Still, his arguments are profound, and the slender book is a valuable guide for understanding our tumble into this modern world, this woke wonderland. Trueman is an Englishman, a professor of biblical and religious studies at Grove City College, and a fellow at the Ethics and Public Policy Center. His latest book seeks to explain the Sexual Revolution and the assault on the human person. In doing so, he does not limit himself to feminist thinkers, providing the standard account of the development of the first, second, and third (or subsequent) waves of feminism. Nor does he delve into the Lockean debate that is so common among conservatives. His focus instead is on the ascendancy of secular “expressive individualism.” His is a unique, nuanced, and convincing contribution to the dialogue on the Sexual Revolution.
Prophets of Expressive Individualism
Trueman sketches an accurate portrait of our post-Sexual Revolution world and explains how the ideas of select intellectuals, strengthened by technological and historical developments, now almost instinctively inform our moral imagination (what he calls “social imaginary”). The examples pervade not only our politics, but also education, poetry, and literature.
The first portion of the book is an intellectual history of the progression of “expressive individualism,” which details how that notion was politicized and sexualized, using helpful examples to illustrate. The main culprits fall into three groups: René Descartes, Jean-Jacques Rousseau, and the Romantics; G. W. F. Hegel, Karl Marx, and Friedrich Nietzsche; and Sigmund Freud and Wilhelm Reich (with some Herbert Marcuse and Simon de Beauvoir sprinkled in later for good measure).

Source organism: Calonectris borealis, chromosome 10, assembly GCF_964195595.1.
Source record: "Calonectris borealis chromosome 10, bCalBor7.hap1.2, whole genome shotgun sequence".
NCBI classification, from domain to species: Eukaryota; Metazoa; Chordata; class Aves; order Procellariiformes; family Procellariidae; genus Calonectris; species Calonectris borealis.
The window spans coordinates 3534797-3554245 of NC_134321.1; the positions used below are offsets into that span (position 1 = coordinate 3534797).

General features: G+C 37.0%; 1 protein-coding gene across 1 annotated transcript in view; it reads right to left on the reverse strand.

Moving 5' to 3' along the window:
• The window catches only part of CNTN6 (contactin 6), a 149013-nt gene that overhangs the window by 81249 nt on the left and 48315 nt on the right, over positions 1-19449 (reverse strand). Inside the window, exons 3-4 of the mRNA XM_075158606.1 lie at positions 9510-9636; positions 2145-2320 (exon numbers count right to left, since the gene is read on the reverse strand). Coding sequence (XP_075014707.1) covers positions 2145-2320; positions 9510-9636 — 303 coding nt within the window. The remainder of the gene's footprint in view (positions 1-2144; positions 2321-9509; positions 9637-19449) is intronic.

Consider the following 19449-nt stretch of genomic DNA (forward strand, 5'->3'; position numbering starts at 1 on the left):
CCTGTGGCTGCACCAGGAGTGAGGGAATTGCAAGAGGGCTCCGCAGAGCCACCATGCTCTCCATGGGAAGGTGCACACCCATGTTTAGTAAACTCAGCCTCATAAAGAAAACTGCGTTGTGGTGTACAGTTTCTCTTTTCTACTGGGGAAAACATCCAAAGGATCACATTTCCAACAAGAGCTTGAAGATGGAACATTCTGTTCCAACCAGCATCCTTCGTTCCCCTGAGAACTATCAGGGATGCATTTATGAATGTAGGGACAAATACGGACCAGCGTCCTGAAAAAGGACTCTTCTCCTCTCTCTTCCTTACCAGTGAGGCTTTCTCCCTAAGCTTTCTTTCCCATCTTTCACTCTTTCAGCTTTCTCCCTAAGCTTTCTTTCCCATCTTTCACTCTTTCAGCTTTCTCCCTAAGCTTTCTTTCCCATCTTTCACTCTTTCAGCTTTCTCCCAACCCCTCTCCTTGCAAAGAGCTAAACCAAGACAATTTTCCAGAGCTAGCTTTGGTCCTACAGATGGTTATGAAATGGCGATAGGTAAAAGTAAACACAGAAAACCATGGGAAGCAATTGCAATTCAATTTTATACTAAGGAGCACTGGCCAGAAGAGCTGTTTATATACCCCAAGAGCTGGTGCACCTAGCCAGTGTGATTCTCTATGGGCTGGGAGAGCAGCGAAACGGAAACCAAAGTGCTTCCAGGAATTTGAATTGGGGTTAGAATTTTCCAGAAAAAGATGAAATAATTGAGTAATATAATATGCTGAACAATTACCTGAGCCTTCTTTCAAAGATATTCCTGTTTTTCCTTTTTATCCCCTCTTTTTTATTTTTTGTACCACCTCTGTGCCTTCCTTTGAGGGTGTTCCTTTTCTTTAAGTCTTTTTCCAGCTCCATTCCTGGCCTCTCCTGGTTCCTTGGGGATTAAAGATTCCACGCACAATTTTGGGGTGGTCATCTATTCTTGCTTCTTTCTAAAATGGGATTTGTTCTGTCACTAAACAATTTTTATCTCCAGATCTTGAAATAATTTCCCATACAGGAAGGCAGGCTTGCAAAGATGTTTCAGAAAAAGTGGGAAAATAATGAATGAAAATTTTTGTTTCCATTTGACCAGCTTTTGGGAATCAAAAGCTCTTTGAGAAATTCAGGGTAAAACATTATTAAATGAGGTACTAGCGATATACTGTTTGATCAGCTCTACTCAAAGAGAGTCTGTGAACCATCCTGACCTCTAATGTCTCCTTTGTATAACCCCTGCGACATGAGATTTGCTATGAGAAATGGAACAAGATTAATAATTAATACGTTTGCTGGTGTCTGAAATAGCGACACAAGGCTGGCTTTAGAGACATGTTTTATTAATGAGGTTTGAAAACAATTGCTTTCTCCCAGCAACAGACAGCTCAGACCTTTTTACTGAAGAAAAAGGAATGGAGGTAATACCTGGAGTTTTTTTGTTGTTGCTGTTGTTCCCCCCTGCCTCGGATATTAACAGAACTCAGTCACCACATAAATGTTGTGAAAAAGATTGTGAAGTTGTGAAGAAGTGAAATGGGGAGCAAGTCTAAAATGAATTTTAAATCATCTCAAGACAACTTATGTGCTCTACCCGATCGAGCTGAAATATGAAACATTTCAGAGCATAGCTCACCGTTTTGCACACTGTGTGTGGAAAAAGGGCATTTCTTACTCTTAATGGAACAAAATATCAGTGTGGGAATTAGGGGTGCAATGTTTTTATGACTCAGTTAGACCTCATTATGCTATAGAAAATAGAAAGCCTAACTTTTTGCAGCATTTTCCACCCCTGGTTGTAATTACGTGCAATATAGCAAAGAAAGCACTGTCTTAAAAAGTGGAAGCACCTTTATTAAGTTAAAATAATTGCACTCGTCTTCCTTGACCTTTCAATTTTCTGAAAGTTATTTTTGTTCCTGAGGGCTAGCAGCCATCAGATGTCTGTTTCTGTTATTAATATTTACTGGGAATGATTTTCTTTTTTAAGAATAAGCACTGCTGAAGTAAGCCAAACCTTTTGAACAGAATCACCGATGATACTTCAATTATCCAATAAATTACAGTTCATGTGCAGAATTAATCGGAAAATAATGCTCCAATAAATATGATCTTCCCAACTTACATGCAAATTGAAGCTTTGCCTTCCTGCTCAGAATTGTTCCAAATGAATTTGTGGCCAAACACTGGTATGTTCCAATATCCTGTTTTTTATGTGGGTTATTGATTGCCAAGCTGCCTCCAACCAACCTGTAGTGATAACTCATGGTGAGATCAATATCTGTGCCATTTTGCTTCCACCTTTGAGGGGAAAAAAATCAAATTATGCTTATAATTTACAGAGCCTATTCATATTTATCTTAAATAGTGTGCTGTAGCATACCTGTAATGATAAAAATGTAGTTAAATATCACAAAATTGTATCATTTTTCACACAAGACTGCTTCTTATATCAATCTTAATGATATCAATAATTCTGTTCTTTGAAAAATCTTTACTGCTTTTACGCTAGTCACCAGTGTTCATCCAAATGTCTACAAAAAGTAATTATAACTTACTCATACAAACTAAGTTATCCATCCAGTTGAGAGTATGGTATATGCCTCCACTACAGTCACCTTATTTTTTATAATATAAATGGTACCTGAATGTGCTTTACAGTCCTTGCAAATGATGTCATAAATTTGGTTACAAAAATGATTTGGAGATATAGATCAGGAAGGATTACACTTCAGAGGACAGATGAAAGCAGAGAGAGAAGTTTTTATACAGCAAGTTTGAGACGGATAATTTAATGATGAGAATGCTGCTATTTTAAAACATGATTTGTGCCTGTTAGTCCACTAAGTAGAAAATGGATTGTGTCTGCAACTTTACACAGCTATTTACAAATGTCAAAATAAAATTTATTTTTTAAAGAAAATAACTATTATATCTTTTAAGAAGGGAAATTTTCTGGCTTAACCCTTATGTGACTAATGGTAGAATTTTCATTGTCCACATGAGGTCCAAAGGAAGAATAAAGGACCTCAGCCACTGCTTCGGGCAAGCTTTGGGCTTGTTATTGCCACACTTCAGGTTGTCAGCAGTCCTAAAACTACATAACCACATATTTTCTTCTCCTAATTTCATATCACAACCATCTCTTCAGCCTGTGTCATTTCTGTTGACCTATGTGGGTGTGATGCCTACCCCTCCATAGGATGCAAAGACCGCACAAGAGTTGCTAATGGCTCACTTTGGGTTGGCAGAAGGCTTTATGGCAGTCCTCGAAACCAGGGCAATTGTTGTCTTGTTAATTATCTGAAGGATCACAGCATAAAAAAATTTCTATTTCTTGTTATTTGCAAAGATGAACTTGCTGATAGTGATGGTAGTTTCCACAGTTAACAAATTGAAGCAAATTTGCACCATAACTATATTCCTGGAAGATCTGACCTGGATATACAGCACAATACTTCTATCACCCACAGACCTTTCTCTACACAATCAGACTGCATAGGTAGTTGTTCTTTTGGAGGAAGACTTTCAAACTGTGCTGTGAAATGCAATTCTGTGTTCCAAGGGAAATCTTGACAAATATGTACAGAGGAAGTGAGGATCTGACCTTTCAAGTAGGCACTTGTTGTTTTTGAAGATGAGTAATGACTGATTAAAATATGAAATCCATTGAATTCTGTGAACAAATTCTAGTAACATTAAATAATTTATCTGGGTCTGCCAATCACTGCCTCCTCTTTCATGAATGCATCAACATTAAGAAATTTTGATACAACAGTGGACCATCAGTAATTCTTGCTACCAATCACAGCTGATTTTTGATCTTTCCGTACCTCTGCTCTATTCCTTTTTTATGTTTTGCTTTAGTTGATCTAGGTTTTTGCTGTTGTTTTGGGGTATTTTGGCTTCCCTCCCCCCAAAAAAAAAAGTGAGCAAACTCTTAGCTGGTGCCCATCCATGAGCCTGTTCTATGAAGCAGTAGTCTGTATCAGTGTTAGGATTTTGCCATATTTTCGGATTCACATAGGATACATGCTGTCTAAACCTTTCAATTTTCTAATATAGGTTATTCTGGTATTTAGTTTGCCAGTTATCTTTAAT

According to Trueman, the modern idea of the self is defined by expressive individualism. Descartes, Rousseau, and the Romantics are responsible for giving pre-eminence to feeling and the inner psychological life of the individual. By their account, our true self is characterized by our spontaneous emotions. Believing that human beings are born good and later corrupted by society, these thinkers insist that the inner self is inherently moral. Hence, tutoring or controlling one’s desires is an oppressive and backward approach that should not be used to subvert free and authentic expression.
Still, this first wave of thinkers stubbornly held to the belief that our common humanity provides a guiding moral structure. Confronted with nature, the French surrendered. Enter the Germans.
For Hegel, human nature evolves over time and will be fully realized at the end of history. His student, Marx, continued his work but insisted that economic relations have the most “profound impact upon our self-consciousness and our identity.” According to Marx, all human relations are economic relations, and when economics shapes everything, everything becomes political. Marx held that the advantaged secure their position by using religion and its inherent moral claims to subdue the masses. For example, the poor are taught they will be rewarded in heaven so they will accept their lower conditions in the city of man.
Nietzsche too views religion and morality as manipulative ways of maintaining power, because all human relations are fundamentally about power. God is dead, and so humans, free from all constraints, can create themselves in their own image, becoming gods themselves. The strong will do so, finally shattering religion’s residual moral (including sexual) codes, knowing that those codes are mere preferences and that human nature is malleable.
Trueman’s final intellectual stop is with Freud and Wilhelm Reich, a psychoanalyst even Freud considered extreme, who internalized and politicized sex. Freud believed that sex is foundational to human happiness, a happiness centered on seeking pleasure and avoiding pain. Reich was a Marxist who contended that sexual morals maintain the bourgeois capitalist structure. So for Reich, children are taught to be deferential to their fathers so that they will later bow to state leaders; the nuclear family is built on and enforces authoritarian principles and so must be dismantled.